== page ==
The venue sounds like a perfect place for a full reconstruction of Kurt Weill’s ETERNAL ROAD (not the new concoction due to be performed soon).

    The following (a cross-posting of an interesting message from an internet group) concerns Blitzstein’s Sacco and Vanzetti vis-à-viz Klinghoffer:

    “TO: Mr. Peter Gelb
    The Metropolitan Opera
    Dear Mr. Gelb:
    John Adams claims, in an interview, that the reason some people think his Klinghoffer opera should not be produced is that it’s “too sensitive.”
    The problem, though, is that the work’s libretto is in fact INsensitive, and disrespectful, to the expressed wishes of Klinghoffer’s family, and most of the Jewish community.

    I sympathize with them.

    But I also find it interesting that defenders of the Met production deplore those who condemn the opera without having seen it. It reminds me of the problems two operas had right after 9/11. One of them was this work; the Boston Symphony decided not to perform choruses from it, out of sensitivity to the NY & DC victims. The other was a work commissioned from Marc Blitzstein for the Met in 1960 and completed by this writer in Feb. 2001. After the semi-staged premiere in CT in Aug. 2001, Opera News printed a diatribe against the opera’s completion by a man who’d attended a symposium on the work, but no performance of it. This prompted what the magazine itself called “A Storm of Protest” letters -- 14, of which they printed 5, including a supportive one from the Blitzstein family. But there was no follow-up; portraying anarchists (even innocent ones) as heroes wasn’t what the post-9/11 USA wanted to see.

    So now the Met has put itself behind a work about a family that calls the piece anti-Semitic, compromising only in not sharing it with a world abroad that has become increasingly anti-Israel. Maybe, in the interests of balance, it should consider producing a piece written for it (much of it in Israel, in fact) that was praised by the family involved, and every critic who saw it: SACCO AND VANZETTI -- by Marc Blitzstein and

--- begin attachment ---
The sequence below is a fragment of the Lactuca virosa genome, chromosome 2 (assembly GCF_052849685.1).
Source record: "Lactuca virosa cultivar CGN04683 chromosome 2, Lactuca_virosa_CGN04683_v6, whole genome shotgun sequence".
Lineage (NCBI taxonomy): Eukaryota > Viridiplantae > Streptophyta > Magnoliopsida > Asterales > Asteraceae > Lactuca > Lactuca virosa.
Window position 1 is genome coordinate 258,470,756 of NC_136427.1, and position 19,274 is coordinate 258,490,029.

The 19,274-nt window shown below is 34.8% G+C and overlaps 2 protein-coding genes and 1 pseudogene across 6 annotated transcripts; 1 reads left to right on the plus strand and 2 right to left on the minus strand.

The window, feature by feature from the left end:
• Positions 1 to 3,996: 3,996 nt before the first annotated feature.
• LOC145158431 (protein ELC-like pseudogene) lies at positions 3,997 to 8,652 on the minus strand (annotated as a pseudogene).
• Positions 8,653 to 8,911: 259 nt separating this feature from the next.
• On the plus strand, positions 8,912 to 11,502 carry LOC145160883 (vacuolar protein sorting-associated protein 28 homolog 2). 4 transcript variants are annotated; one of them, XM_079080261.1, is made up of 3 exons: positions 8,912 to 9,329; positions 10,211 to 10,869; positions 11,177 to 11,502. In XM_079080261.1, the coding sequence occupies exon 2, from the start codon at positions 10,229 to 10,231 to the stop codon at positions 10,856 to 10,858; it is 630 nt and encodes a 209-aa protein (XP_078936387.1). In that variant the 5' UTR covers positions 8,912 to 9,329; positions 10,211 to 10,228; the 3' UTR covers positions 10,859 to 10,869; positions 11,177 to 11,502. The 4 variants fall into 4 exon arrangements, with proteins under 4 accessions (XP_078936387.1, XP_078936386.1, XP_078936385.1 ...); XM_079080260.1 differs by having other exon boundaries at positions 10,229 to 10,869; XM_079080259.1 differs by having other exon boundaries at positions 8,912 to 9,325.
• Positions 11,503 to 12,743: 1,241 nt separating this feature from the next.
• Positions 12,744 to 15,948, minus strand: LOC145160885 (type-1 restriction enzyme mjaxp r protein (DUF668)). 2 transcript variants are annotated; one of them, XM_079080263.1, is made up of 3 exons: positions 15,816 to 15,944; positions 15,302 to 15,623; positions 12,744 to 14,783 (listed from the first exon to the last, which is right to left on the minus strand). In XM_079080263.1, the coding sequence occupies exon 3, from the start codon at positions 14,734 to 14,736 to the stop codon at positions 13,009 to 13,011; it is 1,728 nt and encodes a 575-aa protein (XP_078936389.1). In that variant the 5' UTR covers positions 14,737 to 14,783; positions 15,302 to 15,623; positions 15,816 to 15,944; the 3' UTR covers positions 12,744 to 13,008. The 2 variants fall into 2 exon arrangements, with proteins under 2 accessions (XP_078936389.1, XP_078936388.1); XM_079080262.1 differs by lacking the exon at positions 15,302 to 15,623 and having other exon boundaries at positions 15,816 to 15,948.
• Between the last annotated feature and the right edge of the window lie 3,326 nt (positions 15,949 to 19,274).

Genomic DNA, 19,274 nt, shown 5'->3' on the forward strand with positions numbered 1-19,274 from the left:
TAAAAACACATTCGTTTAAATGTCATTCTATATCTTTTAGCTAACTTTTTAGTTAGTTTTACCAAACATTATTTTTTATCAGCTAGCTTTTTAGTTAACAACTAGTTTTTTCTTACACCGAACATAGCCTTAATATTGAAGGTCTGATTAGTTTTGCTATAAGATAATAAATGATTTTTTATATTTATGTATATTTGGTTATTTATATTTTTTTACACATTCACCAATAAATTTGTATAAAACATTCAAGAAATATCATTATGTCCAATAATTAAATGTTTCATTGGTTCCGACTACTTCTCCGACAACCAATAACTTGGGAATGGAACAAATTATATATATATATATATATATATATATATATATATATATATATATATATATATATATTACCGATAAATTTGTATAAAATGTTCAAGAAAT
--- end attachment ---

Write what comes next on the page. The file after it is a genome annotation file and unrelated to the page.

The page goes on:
Leonard Lehrman
    (Assistant Conductor/Assistant Chorus Master, Metropolitan Opera, 1977-78)”


  • steverino

    I was in the $275 section on Wednesday. Some rock concerts cost as much. I thought the WHOLE THING was up there with the Kaufman,Pape/Gatti Parsifal. After reading Gardiner’s section on St Mathew I just got so much from this ‘ritualization.’ Padmore was just magnificent, as was Kozema. EricOwen got into some trouble- just pushing too hard I thought. The chorus was wonderful. Amazing solos from violin, woodwinds….When it ended I was ready to do it all over again. Fortunstely the DGG DVD is available with same =cast exempt Quastoff not Owen.

  • Ok, about to sound Philistine here: I know St. Matthew’s Passion is great music, I’ve just never been able to get into it. I have a hard time getting into a lot of religious music, but St. Matthew’s Passion presents an even bigger hurdle for me because I actually feel guilty even listening to it and not really being very religious. I don;t get the same feeling of guilt when I listen to Verdi’s Requiem or Handel’s Messiah. But Bach’s oratorios seem to be coming from a place of such deeply held religious convictions that I feel like I’m intruding on something that isn’t mine. The intensity and fervor frightens me, and I think “I shouldn’t be a part of this” and I shut down.

    Does this happen to anyone else?

    • luvtennis

      Not I. I have loved the Matthew Passion since I was a kid. Whether a testament to God or to the mind that created it, or both, it is for me a singular thing. I can think of no greater work of art to come out of Europe.

    • Cicciabella

      It’s a pity you feel like this about the St. Matthew Passion, which is a kind of musical Sistine Chapel in terms of artistic achievement. Believers certainly respond to the work in a deeply devotional way, but it wouldn’t be such a great work if it didn’t transcend religion and resonate with universal human emotions, experiences and ideals: grief, guilt, empathy, betrayal, selflessness, atonement, and the need to be saved from whatever plagues and debases us. Every religion tries to satisfy the last need, but the need itself is not exclusive to the religious.